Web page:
21


 

(150% of target payout) attained upon achievement of 150% of the EBIT goal with linear interpolation used to determine payouts between these levels of EBIT performance.

Calculation of the performance bonus earned by each named executive officer is based on the Company’s final audited financial statements. The Compensation Committee reserves the right to adjust the Company performance target for extraordinary and non-recurring events after it has been established; however, it has not done so during fiscal 2019 or fiscal 2020.

As discussed above, the non-equity incentive plan compensation of our named executive officers during fiscal 2020 was based entirely on the achievement of Company financial performance goals, specifically certain levels of EBIT as determined by the Compensation Committee for purposes of our cash bonus program. The Company’s EBIT target for fiscal 2020 was a loss of $25.1 million. The actual EBIT achieved by the Company in fiscal 2020, as determined prior to bonus payments under the cash bonus program, was $17.7 million (which was 270% of the target EBIT amount). Pursuant to this determination and consistent with the scale for levels between 75% and 150% of achievement of the EBIT target as described above, 270% achievement of our EBIT goal resulted in cash bonus payments to our named executive officers on March 26, 2021 at 150% of their applicable bonus targets included in the “Non-Equity Incentive Plan Compensation” column in fiscal 2020.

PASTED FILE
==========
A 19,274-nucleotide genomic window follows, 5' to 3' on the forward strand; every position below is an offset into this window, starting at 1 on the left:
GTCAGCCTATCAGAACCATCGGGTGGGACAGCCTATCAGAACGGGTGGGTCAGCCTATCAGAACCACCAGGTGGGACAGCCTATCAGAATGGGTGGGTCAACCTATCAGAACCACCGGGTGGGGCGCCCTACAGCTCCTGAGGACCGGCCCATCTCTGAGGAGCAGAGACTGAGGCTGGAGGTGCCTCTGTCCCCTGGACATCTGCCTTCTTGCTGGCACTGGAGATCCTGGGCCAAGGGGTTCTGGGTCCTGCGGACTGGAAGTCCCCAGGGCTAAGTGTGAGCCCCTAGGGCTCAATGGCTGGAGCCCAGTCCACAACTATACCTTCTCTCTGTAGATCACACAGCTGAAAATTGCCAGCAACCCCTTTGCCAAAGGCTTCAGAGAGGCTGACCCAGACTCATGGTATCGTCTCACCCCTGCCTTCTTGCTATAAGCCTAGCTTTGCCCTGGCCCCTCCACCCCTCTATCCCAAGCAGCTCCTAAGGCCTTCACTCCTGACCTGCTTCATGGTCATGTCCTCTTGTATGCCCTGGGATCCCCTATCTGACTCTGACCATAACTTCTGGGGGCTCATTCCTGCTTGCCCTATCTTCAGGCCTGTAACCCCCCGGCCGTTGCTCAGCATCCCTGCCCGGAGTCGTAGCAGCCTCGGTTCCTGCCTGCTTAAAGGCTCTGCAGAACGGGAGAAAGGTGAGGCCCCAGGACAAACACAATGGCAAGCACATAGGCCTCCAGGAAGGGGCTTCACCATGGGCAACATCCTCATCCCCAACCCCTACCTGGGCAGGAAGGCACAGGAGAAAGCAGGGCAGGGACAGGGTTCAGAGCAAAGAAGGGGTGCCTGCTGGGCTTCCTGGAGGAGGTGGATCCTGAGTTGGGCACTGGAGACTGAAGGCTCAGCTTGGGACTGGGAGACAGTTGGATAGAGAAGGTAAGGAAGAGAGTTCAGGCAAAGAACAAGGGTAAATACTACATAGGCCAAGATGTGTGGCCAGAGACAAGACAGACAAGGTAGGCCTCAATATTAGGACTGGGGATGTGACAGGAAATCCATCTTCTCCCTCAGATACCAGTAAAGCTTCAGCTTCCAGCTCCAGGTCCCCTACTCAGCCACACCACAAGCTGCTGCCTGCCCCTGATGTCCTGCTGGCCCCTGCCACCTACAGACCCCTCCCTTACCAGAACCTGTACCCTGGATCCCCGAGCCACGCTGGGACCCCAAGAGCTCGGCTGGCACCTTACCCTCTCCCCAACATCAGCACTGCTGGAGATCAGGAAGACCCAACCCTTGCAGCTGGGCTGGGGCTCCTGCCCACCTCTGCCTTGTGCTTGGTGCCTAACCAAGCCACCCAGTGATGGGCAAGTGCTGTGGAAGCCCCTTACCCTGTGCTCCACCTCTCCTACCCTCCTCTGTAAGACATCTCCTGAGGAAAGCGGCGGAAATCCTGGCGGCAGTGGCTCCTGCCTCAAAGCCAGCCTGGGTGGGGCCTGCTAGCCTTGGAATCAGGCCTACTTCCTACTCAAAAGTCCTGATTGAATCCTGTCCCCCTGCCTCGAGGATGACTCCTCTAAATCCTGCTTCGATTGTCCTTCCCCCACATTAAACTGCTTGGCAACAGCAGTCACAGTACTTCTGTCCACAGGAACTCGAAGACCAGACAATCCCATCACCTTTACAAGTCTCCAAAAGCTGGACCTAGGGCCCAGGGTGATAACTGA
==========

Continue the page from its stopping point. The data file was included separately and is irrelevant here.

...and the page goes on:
All Other Compensation

The following table provides additional detail for those items listed as “All Other Compensation” in the Summary Compensation Table for fiscal 2020: